CORAM: HON. S.T. MANYINDO, DCJ;
HON. C.M. KATO, J.A. HON. G.M. OKELLO, J.A.
HON. A.E. MPAGI BAHIGEINE, J.A.
HON. J.P. BERKO, J.A.
CONSTITUTIONAL PETITION NO. 8 OF 2000
This petition is brought under articles 3 (4) and 137 (1) and (3) of the Constitution of the Republic of Uganda, 1995 and The Modification To The Fundamental Rights and Freedoms (Enforcement Procedure) Rules, 1992, Directions 1996, (Legal Notice No. 4 of 1996) challenging the Constitutionality of the Constitutional (Amendment) Act No. 13 of 2000.
When the petition was called for hearing before us, Mr. Denis Berieje, Commissioner for Civil Litigation in the Attorney General's Chambers and leading counsel for the respondent, raised a preliminary objection on three grounds regarding the competence of the petition. Firstly, that the first petitioner did not sign its petition as required by rule 3 (5) (b) of Legal No. 4 of 1996. He argued that the first petitioner, being a corporate body, can not personally sign its petition. It has to be signed by
somebody, i.e., its President or Secretary for and on its behalf. Yet, in the instant case, the petition was signed by an individual as the first petitioner not for and on behalf of the corporate body. Learned counsel submitted that as the individual who signed the petition did not disclose his name and the capacity in which he signed it, the petition is incompetent as it was not signed by the first petitioner. It should be dismissed on that account.
On the other hand, Mr. John Matovu, leading counsel for the first petitioner, submitted that rule 3 (5) (b) cited by Mr. Berieje does not require a petitioner to sign his/her petition. According to him, the first petitioner's petition was properly signed as it was signed by Mr. Ayena Odongo, the Secretary of the first petitioner. Counsel relied on paragraphs 1 and 2 of the affidavit sworn by Mr. Ayena Odongo in support of the petition.
Rule 3 (5) (b) of Legal Notice No. 4 of 1996 provides as follows:
"At the foot of the petition shall be stater
(b) a note signed by the petitioner giving the name of the petitioner's Advocate or stating that the petitioner acts for himself or herself."
Clearly, that provision does not require a petitioner to sign his or her petition. It only requires him or her to sign a note at the foot of the petition giving the name of the petitioner's advocate or stating that the petitioner acts in person. It is interesting to note that even rule 6 of the Legal Notice, which deals with answers of the respondent to the petition, does not also require a respondent to sign his/her answers. It merely requires the respondent to furnish the Registrar with a written document signed by him/her or by his or her advocate giving address for service of any document relating to the proceedings on the petition to the respondent.
There is therefore clearly a lacunae in the Rules relating to signing of pleadings in Constitutional Petitions. However, rule 13 of the Legal Notice provides that "subject to the provisions of these rules, the practice and procedure in respect of a petition shall be regulated, as nearly as may be, in accordance with the Civil Procedure Act and the Rules made under that Act relating to the trial of a suit in the High Court with such modifications as the court may consider necessary in the interest of justice and expedition of the proceedings."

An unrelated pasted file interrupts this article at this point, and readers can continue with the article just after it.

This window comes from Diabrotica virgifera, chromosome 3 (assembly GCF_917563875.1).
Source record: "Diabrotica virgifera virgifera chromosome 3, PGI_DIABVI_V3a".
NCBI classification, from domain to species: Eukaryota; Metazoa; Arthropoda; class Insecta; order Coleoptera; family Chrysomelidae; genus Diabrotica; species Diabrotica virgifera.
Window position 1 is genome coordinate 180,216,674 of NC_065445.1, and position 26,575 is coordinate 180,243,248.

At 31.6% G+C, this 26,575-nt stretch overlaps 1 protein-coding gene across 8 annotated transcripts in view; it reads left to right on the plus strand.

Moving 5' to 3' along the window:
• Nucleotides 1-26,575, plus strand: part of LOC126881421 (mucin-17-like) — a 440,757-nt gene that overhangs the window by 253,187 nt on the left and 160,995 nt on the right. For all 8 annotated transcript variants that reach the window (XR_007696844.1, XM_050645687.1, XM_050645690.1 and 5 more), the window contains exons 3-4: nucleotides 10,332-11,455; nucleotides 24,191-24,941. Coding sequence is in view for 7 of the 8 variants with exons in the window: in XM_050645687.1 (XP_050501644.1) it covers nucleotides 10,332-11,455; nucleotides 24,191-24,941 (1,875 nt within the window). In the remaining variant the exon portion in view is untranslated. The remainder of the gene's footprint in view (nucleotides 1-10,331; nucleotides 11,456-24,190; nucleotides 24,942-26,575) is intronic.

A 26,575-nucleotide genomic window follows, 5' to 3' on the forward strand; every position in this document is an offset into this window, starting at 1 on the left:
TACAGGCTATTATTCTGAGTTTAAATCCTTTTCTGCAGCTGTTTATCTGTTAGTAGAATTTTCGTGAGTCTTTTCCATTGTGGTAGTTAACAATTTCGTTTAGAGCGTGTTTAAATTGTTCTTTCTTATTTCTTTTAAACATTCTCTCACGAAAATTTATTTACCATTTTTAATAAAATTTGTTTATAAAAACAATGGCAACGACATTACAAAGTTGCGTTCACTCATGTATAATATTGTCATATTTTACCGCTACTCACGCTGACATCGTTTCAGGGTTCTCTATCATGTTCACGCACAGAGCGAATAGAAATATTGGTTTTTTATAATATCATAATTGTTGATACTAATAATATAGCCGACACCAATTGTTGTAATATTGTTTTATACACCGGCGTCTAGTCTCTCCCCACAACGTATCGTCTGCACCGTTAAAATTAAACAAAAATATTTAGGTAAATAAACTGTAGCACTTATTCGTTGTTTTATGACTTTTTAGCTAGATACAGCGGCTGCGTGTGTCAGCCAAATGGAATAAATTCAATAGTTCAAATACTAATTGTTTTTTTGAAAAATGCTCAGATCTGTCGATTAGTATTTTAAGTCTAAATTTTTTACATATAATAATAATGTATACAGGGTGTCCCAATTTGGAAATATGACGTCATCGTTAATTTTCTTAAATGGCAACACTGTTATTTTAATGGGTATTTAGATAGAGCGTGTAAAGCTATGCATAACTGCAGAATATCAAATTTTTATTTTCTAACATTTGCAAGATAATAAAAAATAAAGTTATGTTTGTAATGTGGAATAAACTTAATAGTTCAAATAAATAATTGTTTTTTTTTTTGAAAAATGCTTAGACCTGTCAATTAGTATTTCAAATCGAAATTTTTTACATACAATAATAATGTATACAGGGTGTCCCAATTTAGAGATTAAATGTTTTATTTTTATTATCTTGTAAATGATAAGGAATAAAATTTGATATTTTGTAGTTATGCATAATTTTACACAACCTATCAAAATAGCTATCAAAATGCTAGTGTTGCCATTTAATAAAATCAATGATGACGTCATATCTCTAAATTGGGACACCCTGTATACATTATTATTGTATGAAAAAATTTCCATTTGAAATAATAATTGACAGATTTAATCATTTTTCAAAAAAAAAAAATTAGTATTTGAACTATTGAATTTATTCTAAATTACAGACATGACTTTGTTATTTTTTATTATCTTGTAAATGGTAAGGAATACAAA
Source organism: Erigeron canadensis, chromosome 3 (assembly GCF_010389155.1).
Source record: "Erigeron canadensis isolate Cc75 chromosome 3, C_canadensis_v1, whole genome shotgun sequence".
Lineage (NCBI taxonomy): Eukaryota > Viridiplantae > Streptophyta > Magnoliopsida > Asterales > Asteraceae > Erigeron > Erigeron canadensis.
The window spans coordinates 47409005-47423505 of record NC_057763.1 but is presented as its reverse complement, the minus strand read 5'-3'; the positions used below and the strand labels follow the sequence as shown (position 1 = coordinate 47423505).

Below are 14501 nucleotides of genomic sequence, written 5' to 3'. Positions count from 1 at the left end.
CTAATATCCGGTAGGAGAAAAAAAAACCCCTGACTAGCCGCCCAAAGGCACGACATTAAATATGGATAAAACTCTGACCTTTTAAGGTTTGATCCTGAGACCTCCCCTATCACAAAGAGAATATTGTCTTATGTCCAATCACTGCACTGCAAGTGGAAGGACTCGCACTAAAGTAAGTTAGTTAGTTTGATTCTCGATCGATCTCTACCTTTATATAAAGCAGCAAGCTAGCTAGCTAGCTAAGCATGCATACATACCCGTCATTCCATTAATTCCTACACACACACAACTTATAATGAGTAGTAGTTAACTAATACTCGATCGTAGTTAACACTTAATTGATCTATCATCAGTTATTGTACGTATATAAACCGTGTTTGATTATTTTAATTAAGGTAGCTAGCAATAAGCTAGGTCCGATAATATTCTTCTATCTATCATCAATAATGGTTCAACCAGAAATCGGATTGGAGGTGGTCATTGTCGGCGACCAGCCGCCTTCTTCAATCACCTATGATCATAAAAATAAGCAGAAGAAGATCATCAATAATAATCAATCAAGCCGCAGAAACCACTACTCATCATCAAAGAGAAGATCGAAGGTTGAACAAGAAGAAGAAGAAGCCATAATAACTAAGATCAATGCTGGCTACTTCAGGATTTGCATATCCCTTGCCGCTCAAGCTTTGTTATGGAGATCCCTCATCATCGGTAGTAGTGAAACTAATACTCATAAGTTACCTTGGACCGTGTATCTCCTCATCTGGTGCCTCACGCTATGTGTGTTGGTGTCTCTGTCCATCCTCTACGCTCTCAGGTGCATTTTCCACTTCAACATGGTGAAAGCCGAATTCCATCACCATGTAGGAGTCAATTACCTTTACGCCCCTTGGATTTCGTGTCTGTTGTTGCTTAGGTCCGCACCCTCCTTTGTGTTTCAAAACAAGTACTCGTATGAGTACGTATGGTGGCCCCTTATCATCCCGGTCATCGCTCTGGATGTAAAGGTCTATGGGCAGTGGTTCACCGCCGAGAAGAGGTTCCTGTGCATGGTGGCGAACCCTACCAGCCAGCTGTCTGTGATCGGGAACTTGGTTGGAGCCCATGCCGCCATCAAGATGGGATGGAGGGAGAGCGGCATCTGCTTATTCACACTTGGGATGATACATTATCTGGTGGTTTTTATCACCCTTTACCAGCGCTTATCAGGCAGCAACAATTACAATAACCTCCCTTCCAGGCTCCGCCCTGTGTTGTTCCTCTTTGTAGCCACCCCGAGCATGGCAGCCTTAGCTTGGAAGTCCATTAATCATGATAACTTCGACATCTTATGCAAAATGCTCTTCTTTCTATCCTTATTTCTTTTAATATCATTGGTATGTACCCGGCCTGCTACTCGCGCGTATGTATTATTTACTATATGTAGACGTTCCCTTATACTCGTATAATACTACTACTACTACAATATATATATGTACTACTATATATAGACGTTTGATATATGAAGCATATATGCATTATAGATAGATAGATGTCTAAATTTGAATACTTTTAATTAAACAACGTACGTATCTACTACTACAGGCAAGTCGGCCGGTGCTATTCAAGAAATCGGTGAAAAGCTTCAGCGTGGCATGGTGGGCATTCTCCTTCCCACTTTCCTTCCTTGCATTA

It follows that where the Modification To the Fundamental Rights and Freedoms (Enforcement Procedure) Rules, 1992, Directions, 1996 is lacking on a particular point, the court may resort to the Civil Procedure Rules (CPR) made under the Civil Procedure Act Cap. 65. In the instant case, the rules in Legal Notice No. 4 of 1996 do not provide for the signing of pleadings in constitutional petitions. Order 6 r25 of the CPR however, requires that "every pleading shall be signed by an advocate or by the party if he sues or defends in person." The first petitioner's petition was signed by an individual as the petitioner. Mr. Matovu submitted that it is deponed in paragraphs 1 and 2 of the affidavit of Mr. Ayena Odongo sworn in support of the petition that the deponent signed the petition as Secretary of the first Petitioner.
Those paragraphs are couched as follows:
"(1): That I am the Secretary of the Uganda Law Society, the first petitioner herein, and as such I am authorised and competent to depone to these presents on behalf of the first petitioner
(2): That pursuant to its powers under the Uganda Law Society Act, Cap. 259 Laws of Uganda, the Council of the Uganda Law Society resolved to file a petition to challenge the Constitution (Amendment) Act No 13 of 2000."
There can be no doubt that the above paragraphs neither state that the deponent signed the petition nor the capacity in which he signed it. In our view, failure to state who signed the first petitioner's petition and the capacity in which he/she signed it is a matter of technicality which is not fatal in view of article 126 (2) (e) of the Constitution. This article enjoins courts to administer substantive justice without undue regards to technicality.